When I was very little, I became convinced that my Dad was a superhero.
It was Halloween and my little sister and I had made jack-o-lanterns, only to have them destroyed by two teenage boys. My father chased down the two hooligans (barefoot down a gravel road, he always emphasized) and caught them. He gave them a stare that only a Daddy with two hysterical, crying daughters could give and then issued the punks a twenty minute window to “fix” the situation. My Dad warned the boys that he knew who they were (he didn’t) and where they lived (he had no clue) and if the problem wasn’t rectified within the timeframe, my Dad said he would be making a visit at their homes. (Which was a much larger threat in 1977 than in present day, sadly.)
Within a few minutes the boys returned with two “new” jack-o-lanterns (stolen from some other household where the father couldn’t chase down petty thieves barefoot on a gravel road, no doubt.) My sister and I were completely appeased and happy once more. And we were convinced from that moment on that Dad was the strongest man in the world.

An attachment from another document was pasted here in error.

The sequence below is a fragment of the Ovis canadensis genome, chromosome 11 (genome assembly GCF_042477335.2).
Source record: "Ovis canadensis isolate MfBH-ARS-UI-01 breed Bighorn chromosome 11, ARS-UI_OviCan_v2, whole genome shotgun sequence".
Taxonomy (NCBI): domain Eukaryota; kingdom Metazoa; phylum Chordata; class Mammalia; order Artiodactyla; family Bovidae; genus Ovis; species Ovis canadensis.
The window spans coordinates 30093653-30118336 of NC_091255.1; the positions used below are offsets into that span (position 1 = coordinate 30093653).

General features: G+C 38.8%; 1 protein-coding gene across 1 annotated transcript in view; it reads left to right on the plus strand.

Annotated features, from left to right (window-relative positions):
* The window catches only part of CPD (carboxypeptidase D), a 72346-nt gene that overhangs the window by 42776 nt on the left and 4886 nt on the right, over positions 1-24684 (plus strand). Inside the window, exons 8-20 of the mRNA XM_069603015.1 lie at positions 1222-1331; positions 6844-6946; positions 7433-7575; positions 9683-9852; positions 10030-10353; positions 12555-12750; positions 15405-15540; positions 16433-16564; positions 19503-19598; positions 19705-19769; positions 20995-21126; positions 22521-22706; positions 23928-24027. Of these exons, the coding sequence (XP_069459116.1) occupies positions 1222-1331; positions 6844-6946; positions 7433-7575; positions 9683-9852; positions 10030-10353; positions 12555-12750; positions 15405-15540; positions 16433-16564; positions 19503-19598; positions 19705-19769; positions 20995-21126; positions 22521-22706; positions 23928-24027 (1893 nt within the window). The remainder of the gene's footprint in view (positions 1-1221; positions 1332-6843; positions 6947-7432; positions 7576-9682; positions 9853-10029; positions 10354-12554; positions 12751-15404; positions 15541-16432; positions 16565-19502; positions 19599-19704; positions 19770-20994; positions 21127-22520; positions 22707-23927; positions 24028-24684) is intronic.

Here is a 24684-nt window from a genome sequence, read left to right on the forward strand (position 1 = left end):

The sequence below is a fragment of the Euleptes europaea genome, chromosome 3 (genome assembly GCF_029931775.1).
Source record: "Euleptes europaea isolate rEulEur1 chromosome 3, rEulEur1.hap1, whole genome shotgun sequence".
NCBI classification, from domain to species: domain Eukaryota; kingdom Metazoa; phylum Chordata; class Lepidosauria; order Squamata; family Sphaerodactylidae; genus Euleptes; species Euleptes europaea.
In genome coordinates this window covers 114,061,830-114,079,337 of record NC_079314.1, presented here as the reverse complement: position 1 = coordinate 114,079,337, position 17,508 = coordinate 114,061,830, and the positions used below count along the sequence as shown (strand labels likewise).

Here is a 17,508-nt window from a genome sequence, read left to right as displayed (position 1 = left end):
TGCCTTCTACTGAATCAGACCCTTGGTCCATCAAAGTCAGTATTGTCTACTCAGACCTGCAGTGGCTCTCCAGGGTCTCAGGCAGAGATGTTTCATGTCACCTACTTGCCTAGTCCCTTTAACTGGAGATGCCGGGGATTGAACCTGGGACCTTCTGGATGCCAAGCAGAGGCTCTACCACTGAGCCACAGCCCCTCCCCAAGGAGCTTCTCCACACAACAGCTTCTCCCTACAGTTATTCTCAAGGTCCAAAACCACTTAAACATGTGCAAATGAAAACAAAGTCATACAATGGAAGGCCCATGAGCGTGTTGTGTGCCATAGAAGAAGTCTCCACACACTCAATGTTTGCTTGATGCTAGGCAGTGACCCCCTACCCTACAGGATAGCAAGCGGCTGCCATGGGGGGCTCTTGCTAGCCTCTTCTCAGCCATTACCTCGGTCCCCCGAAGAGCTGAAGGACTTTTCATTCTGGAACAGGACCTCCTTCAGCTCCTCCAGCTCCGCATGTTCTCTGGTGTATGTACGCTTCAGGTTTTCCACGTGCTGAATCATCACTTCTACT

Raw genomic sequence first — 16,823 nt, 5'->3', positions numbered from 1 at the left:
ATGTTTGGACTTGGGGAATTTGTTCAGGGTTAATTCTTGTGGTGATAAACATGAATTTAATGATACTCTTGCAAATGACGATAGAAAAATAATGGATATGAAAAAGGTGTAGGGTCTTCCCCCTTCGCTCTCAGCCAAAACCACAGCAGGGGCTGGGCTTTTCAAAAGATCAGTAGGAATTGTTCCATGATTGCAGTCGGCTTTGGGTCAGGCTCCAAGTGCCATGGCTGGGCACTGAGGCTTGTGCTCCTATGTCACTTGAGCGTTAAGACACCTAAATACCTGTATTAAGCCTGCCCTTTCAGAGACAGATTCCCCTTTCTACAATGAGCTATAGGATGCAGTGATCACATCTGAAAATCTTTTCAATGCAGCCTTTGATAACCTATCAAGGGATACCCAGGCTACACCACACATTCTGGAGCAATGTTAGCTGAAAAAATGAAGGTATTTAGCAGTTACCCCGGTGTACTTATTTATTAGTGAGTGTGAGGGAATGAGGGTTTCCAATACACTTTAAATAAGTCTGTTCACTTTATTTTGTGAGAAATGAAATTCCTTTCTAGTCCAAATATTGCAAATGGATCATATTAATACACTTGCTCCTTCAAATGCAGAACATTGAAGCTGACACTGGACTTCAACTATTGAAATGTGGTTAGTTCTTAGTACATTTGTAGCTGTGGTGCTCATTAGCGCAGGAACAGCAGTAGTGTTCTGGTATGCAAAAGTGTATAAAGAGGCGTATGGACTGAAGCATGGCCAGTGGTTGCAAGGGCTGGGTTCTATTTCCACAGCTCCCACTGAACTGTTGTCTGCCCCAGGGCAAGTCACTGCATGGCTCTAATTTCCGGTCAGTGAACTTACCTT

Throughout the years, nothing ever changed that opinion of my father. He made me feel completely safe and protected. Even as an adult, when visiting his house, I felt sheltered and guarded in a way that I couldn’t feel anywhere else. It is the feeling that comes from having a father who never let me down.
Right now my sweet Daddy is lying on a bed issued from hospice. He has experienced a ‘rapid decline,’ and it’s been more than sixty hours since he ate more than a couple bites of a sandwich or drank more than a tablespoon of water. He cannot talk anymore and the medication keeps him from knowing what is going on. He is a six foot man, weighing at best, a hundred and thirty pounds. He gasps for air, while his poor wasted body still fights a loosing battle with lung cancer.
And he is still the strongest man I know.
(I want to thank all of you for your kind words and prayers. It helps. It really does.)